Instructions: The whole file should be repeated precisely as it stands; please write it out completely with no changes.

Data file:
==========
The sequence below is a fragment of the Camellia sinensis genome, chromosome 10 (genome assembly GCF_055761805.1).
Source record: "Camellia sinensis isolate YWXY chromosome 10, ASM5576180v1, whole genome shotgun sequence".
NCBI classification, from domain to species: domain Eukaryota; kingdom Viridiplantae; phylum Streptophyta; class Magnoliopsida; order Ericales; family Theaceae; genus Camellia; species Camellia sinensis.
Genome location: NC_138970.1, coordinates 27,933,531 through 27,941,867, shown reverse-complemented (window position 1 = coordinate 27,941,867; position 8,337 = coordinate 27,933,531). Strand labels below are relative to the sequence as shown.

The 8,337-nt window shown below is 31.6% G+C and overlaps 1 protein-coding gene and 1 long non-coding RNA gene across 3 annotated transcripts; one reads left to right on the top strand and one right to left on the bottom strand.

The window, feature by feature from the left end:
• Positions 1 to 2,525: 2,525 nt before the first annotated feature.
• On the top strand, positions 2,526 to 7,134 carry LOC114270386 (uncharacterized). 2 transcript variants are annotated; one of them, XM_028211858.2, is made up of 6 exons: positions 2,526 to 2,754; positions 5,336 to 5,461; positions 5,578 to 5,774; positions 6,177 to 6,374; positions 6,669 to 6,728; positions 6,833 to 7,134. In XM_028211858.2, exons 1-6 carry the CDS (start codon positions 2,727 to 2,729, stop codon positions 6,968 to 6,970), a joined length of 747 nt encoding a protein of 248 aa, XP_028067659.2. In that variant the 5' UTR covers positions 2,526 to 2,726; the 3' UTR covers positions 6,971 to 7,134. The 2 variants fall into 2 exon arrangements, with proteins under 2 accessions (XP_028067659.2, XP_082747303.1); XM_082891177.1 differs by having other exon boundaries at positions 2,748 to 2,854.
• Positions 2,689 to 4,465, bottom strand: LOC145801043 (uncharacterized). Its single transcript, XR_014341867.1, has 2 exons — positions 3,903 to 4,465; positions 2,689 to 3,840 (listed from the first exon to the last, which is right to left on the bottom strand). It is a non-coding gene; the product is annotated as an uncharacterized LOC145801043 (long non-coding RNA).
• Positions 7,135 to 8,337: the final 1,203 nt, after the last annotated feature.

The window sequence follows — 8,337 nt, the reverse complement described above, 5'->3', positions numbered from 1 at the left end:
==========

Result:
The sequence below is a fragment of the Camellia sinensis genome, chromosome 10 (genome assembly GCF_055761805.1).
Source record: "Camellia sinensis isolate YWXY chromosome 10, ASM5576180v1, whole genome shotgun sequence".
NCBI classification, from domain to species: domain Eukaryota; kingdom Viridiplantae; phylum Streptophyta; class Magnoliopsida; order Ericales; family Theaceae; genus Camellia; species Camellia sinensis.
Genome location: NC_138970.1, coordinates 27,933,531 through 27,941,867, shown reverse-complemented (window position 1 = coordinate 27,941,867; position 8,337 = coordinate 27,933,531). Strand labels below are relative to the sequence as shown.

The 8,337-nt window shown below is 31.6% G+C and overlaps 1 protein-coding gene and 1 long non-coding RNA gene across 3 annotated transcripts; one reads left to right on the top strand and one right to left on the bottom strand.

The window, feature by feature from the left end:
• Positions 1 to 2,525: 2,525 nt before the first annotated feature.
• On the top strand, positions 2,526 to 7,134 carry LOC114270386 (uncharacterized). 2 transcript variants are annotated; one of them, XM_028211858.2, is made up of 6 exons: positions 2,526 to 2,754; positions 5,336 to 5,461; positions 5,578 to 5,774; positions 6,177 to 6,374; positions 6,669 to 6,728; positions 6,833 to 7,134. In XM_028211858.2, exons 1-6 carry the CDS (start codon positions 2,727 to 2,729, stop codon positions 6,968 to 6,970), a joined length of 747 nt encoding a protein of 248 aa, XP_028067659.2. In that variant the 5' UTR covers positions 2,526 to 2,726; the 3' UTR covers positions 6,971 to 7,134. The 2 variants fall into 2 exon arrangements, with proteins under 2 accessions (XP_028067659.2, XP_082747303.1); XM_082891177.1 differs by having other exon boundaries at positions 2,748 to 2,854.
• Positions 2,689 to 4,465, bottom strand: LOC145801043 (uncharacterized). Its single transcript, XR_014341867.1, has 2 exons — positions 3,903 to 4,465; positions 2,689 to 3,840 (listed from the first exon to the last, which is right to left on the bottom strand). It is a non-coding gene; the product is annotated as an uncharacterized LOC145801043 (long non-coding RNA).
• Positions 7,135 to 8,337: the final 1,203 nt, after the last annotated feature.

The window sequence follows — 8,337 nt, the reverse complement described above, 5'->3', positions numbered from 1 at the left end: